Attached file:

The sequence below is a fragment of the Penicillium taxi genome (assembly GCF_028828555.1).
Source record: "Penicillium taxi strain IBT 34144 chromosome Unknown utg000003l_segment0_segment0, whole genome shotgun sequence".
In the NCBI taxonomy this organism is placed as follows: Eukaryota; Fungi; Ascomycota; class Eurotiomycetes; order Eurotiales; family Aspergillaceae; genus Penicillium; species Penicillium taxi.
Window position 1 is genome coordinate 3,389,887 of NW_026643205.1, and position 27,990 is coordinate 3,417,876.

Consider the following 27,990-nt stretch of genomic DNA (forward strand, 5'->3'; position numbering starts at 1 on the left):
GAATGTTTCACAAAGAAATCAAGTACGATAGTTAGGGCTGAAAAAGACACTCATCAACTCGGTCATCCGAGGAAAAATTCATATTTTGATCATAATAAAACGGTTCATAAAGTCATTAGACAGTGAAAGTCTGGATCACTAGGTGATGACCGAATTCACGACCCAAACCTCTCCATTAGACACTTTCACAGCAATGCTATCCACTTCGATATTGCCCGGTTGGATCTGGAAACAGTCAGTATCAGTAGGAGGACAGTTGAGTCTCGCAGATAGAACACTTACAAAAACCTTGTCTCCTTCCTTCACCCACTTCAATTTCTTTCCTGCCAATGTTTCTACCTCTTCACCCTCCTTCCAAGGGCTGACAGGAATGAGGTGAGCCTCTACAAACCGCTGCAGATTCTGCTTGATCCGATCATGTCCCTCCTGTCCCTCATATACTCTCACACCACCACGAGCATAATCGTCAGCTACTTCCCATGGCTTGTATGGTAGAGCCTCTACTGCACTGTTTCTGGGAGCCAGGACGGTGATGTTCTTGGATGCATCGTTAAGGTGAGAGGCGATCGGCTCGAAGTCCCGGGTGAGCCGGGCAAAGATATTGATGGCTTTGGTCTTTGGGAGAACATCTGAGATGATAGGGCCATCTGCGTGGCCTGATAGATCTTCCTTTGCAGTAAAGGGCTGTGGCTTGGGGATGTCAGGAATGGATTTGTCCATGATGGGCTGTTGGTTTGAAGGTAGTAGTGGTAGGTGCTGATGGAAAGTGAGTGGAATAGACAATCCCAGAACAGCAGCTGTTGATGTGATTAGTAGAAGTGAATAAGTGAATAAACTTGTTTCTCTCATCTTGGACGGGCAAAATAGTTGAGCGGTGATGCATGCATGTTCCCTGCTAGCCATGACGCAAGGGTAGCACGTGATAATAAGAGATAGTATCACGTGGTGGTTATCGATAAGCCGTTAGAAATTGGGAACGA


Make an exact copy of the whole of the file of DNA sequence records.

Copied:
The sequence below is a fragment of the Penicillium taxi genome (assembly GCF_028828555.1).
Source record: "Penicillium taxi strain IBT 34144 chromosome Unknown utg000003l_segment0_segment0, whole genome shotgun sequence".
In the NCBI taxonomy this organism is placed as follows: Eukaryota; Fungi; Ascomycota; class Eurotiomycetes; order Eurotiales; family Aspergillaceae; genus Penicillium; species Penicillium taxi.
Window position 1 is genome coordinate 3,389,887 of NW_026643205.1, and position 27,990 is coordinate 3,417,876.

Consider the following 27,990-nt stretch of genomic DNA (forward strand, 5'->3'; position numbering starts at 1 on the left):
GAATGTTTCACAAAGAAATCAAGTACGATAGTTAGGGCTGAAAAAGACACTCATCAACTCGGTCATCCGAGGAAAAATTCATATTTTGATCATAATAAAACGGTTCATAAAGTCATTAGACAGTGAAAGTCTGGATCACTAGGTGATGACCGAATTCACGACCCAAACCTCTCCATTAGACACTTTCACAGCAATGCTATCCACTTCGATATTGCCCGGTTGGATCTGGAAACAGTCAGTATCAGTAGGAGGACAGTTGAGTCTCGCAGATAGAACACTTACAAAAACCTTGTCTCCTTCCTTCACCCACTTCAATTTCTTTCCTGCCAATGTTTCTACCTCTTCACCCTCCTTCCAAGGGCTGACAGGAATGAGGTGAGCCTCTACAAACCGCTGCAGATTCTGCTTGATCCGATCATGTCCCTCCTGTCCCTCATATACTCTCACACCACCACGAGCATAATCGTCAGCTACTTCCCATGGCTTGTATGGTAGAGCCTCTACTGCACTGTTTCTGGGAGCCAGGACGGTGATGTTCTTGGATGCATCGTTAAGGTGAGAGGCGATCGGCTCGAAGTCCCGGGTGAGCCGGGCAAAGATATTGATGGCTTTGGTCTTTGGGAGAACATCTGAGATGATAGGGCCATCTGCGTGGCCTGATAGATCTTCCTTTGCAGTAAAGGGCTGTGGCTTGGGGATGTCAGGAATGGATTTGTCCATGATGGGCTGTTGGTTTGAAGGTAGTAGTGGTAGGTGCTGATGGAAAGTGAGTGGAATAGACAATCCCAGAACAGCAGCTGTTGATGTGATTAGTAGAAGTGAATAAGTGAATAAACTTGTTTCTCTCATCTTGGACGGGCAAAATAGTTGAGCGGTGATGCATGCATGTTCCCTGCTAGCCATGACGCAAGGGTAGCACGTGATAATAAGAGATAGTATCACGTGGTGGTTATCGATAAGCCGTTAGAAATTGGGAACGA